Democratic presidential hopeful Bernie Sanders has laid out a number of expensive, but popular, proposals as his campaign against Hillary Clinton has gained momentum.
In recent weeks he has revealed tax proposals that he believes would pay for them, though like any ambitious program, critics have questioned some of his numbers.
While most of the revenue hikes are aimed at Wall Street professionals and the wealthy, some would undoubtedly affect middle class consumers who invest in stocks, or have their retirement assets invested in the market. Also, middle-income taxpayers would probably see their taxes rise.
It is also hard to imagine them being passed by a Republican Congress. Still, he could be the Democratic candidate for President and the proposals reflect the thinking of the progressive wing of the Democratic Party.
Single payer system
Among the most ambitious Sanders proposal is one covering everyone with Medicare, the health insurance now provided to Americans age 65 and older. To pay the cost – which has been hard to pin down – Sanders would raise or initiate a wide range of taxes that would touch just about everyone.
According to the candidate's campaign website, the Medicare for all proposal, which would replace Obamacare with a single-payer system, would be paid for with a 6.2% income-based health care premium paid by employers, and a 2.2% income-based premium paid by households.
In addition, tax rates would be adjusted more progressively so that taxpayers paid a higher rate than they do now. It would also tax capital gains and dividends as ordinary income, instead of the lower rate at which they are now taxed.
Finally, it would reduce tax deductions for upper income Americans and increase the estate tax. Sanders has said the higher taxes Americans would face would be off-set by lower costs for healthcare coverage.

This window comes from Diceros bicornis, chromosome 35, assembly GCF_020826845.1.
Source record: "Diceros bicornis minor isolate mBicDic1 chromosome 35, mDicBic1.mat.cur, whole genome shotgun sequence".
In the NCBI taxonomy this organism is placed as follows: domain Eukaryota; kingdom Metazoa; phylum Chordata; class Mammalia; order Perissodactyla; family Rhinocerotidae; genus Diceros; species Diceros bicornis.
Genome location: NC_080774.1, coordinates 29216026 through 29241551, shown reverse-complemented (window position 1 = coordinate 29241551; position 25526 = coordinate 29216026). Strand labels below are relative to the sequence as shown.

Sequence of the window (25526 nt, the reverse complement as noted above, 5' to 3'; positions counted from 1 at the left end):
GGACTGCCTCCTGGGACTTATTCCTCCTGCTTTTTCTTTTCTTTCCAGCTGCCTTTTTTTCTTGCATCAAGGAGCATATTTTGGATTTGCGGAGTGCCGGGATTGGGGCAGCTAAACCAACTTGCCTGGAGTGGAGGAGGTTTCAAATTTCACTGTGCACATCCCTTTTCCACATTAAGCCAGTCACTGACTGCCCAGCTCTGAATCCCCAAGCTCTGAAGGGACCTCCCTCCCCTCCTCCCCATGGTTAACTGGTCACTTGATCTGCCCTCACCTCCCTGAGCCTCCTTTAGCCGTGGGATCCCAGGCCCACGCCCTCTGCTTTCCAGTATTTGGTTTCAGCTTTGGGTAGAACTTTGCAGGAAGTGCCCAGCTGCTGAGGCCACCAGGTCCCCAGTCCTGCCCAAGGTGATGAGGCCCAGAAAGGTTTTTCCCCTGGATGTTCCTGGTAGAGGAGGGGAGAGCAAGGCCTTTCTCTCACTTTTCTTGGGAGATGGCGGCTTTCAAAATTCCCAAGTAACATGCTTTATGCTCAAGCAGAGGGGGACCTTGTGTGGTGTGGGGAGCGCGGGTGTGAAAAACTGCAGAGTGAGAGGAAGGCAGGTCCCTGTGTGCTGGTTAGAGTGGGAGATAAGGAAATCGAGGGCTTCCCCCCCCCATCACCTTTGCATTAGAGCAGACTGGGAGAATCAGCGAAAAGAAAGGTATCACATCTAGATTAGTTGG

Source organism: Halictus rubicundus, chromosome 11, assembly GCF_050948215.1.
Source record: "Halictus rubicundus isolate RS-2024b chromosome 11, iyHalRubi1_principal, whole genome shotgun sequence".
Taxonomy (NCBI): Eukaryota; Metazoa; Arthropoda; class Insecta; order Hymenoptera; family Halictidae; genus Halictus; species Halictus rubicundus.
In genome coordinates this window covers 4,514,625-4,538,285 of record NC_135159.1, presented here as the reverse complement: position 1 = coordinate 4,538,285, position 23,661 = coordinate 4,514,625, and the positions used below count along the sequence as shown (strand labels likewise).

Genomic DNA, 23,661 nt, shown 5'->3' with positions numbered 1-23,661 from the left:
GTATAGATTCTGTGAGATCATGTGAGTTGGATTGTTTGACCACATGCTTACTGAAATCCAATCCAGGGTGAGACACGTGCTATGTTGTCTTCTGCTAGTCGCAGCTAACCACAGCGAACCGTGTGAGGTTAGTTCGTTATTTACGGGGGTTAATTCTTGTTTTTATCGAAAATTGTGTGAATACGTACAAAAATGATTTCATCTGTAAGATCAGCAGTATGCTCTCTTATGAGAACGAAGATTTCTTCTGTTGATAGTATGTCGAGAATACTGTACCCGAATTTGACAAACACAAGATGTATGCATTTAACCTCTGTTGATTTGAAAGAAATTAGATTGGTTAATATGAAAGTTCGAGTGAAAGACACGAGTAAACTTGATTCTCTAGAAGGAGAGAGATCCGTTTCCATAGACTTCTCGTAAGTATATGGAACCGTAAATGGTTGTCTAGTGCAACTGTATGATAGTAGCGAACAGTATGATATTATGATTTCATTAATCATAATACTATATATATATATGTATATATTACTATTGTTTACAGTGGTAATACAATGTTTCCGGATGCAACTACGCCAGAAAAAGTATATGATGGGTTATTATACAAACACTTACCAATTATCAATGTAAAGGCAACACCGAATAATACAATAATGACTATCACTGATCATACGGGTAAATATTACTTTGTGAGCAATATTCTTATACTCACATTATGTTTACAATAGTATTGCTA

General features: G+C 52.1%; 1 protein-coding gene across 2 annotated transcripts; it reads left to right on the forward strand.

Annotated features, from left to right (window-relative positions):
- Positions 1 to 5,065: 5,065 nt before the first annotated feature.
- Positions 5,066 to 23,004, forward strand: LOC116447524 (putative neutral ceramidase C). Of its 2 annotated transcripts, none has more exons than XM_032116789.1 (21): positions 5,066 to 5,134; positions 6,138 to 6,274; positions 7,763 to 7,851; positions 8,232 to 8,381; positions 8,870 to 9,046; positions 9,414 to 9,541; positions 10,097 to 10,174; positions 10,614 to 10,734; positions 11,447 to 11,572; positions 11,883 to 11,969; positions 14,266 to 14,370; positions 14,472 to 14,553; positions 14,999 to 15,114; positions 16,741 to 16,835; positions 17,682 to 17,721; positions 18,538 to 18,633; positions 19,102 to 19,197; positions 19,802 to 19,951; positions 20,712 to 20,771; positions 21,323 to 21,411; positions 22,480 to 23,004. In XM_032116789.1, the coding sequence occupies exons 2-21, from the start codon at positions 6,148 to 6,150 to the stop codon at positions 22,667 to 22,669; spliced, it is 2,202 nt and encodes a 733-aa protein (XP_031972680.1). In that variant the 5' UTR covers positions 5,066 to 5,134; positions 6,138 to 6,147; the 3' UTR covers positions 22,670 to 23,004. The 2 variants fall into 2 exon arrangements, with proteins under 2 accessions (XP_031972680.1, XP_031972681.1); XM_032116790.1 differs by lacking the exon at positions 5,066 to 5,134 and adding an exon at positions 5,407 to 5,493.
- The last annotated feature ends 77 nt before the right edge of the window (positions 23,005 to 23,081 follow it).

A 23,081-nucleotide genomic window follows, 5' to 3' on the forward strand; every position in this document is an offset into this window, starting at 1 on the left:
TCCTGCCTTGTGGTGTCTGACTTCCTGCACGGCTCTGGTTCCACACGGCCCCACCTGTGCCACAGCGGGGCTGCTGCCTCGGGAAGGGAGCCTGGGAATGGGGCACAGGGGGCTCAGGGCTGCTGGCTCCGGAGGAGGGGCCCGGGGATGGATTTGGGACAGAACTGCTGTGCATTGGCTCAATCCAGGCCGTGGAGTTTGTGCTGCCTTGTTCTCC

Wall Street tax
Another big ticket proposal would be to pay college tuition for students at state supported institutions, at a projected cost of $75 billion a year. It would be paid for by imposing what Sanders calls a “Wall Street tax.” The government would impose a tax on every stock, bond, and derivative transaction.
The tax would not just be paid by hedge funds and day-traders, but also mutual funds and individual stock purchases. But the pros would undoubtedly pay the most, since the more transactions you make, the more you pay the tax. Sanders says such a transaction tax could raise $300 billion.
Right now federal law provides for unpaid family leave. Sanders proposes to provide paid leave for family and medical emergencies. To pay for it he proposes an additional payroll tax on workers that would average about $1.61 per week.
Sanders would address the Social Security shortfall with one measure. He would eliminate the current cap of FICA withholding. In 2015, Social Security and Medicare taxes were levied only on the $118,500 of income. Under Sanders' plan, consumers would pay the tax on their entire income, regardless of how much it is.
Sanders other proposals would be mostly paid for by taxes on corporations or reducing tax advantages for upper income earners.